AFTER THE ASEAN CHARTER came into force on December 15 2008, members were obliged to follow objectives, principles and norms set forth in the document. These include the promotion and protection of human and other fundamental rights. What the Burmese regime has done against the opposition of Aung San Suu Kyi and its other citizens is not part of Asean’s standards or practices.
Before the charter’s drafting, it was customary for Asean members to defend their colleagues to ensure continued unity. As a regional organisation, Asean also protected members from outsider pressures and scrutiny. Under such conditions, the principle of non-interference was the mantra to glue Asean together and silence criticisms from within. Even before Burma joined Asean in 1997, the grouping was providing the most effective shield to the regime – first as an Asean observer (1995) and a signatory to the Treaty of Amity and Cooperation (1996) – over Burma’s preponderance for using force against its own people. The East-West divide also augmented Asean’s determination to admit Burma, despite repeated warnings of the consequences.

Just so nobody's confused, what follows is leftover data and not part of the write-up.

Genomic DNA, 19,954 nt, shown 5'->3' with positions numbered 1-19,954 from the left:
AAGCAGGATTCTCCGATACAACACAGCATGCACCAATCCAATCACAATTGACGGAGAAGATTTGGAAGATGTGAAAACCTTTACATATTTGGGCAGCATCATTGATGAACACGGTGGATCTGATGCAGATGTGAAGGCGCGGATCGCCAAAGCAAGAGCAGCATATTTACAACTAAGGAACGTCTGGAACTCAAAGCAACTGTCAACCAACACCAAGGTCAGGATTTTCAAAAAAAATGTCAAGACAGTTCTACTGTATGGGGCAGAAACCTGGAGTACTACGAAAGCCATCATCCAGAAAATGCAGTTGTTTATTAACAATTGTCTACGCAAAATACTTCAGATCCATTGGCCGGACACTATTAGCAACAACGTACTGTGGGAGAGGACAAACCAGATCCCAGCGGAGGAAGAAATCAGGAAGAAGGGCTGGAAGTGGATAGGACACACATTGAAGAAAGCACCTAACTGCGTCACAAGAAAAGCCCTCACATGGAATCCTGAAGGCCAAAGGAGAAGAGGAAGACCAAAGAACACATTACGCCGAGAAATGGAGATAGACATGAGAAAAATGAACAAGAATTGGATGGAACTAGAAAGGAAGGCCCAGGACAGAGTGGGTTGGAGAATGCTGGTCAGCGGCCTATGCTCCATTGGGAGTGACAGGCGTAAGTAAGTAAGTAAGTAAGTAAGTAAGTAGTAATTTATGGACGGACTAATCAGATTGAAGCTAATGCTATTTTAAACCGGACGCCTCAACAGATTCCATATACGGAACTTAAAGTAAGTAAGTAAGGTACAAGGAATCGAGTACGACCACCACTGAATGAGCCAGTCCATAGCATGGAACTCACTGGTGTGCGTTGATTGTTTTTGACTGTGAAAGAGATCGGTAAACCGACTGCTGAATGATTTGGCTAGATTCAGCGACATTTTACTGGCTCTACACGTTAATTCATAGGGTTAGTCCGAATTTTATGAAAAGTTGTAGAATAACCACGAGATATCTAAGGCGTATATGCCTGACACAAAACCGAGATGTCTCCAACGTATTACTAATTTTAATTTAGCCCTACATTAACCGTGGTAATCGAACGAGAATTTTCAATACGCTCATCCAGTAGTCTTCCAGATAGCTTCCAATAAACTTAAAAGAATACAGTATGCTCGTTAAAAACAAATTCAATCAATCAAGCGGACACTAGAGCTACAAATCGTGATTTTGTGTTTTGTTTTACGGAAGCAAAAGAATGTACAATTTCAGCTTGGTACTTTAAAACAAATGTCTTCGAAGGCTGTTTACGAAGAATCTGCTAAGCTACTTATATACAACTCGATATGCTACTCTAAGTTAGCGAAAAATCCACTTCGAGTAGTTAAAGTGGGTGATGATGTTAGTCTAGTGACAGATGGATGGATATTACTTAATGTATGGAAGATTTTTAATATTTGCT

During the deadly Depayin incident in May 2003, when Suu Kyi was almost killed by junta-sponsored thugs, Asean leaders were uncharacteristically silent. At the summit in Phnom Penh six months later, the Asean leaders gave a vote of confidence to the newly appointed Burmese prime minister Lt General Khin Nyunt, hoping he could lead changes from the inside. Former prime minister Thaksin Shinawatra also backed the new leader saying Burma deserved a second chance. In October 2004, Khin Nyunt was purged from power and placed under house-arrest.
Now Asean has shown some backbone in handling Burma’s situation and the plight of Aung San Suu Kyi, as well as with its Western dialogue partners, after Asean gained the charter. The Asean chair’s statement calling for her release was the strongest ever from a country with which it shares one of the longest common borders in Southeast Asia.
Continue reading “REGIONAL PERSPECTIVE-It’s incumbent upon Thailand to lead Asean on Burma”
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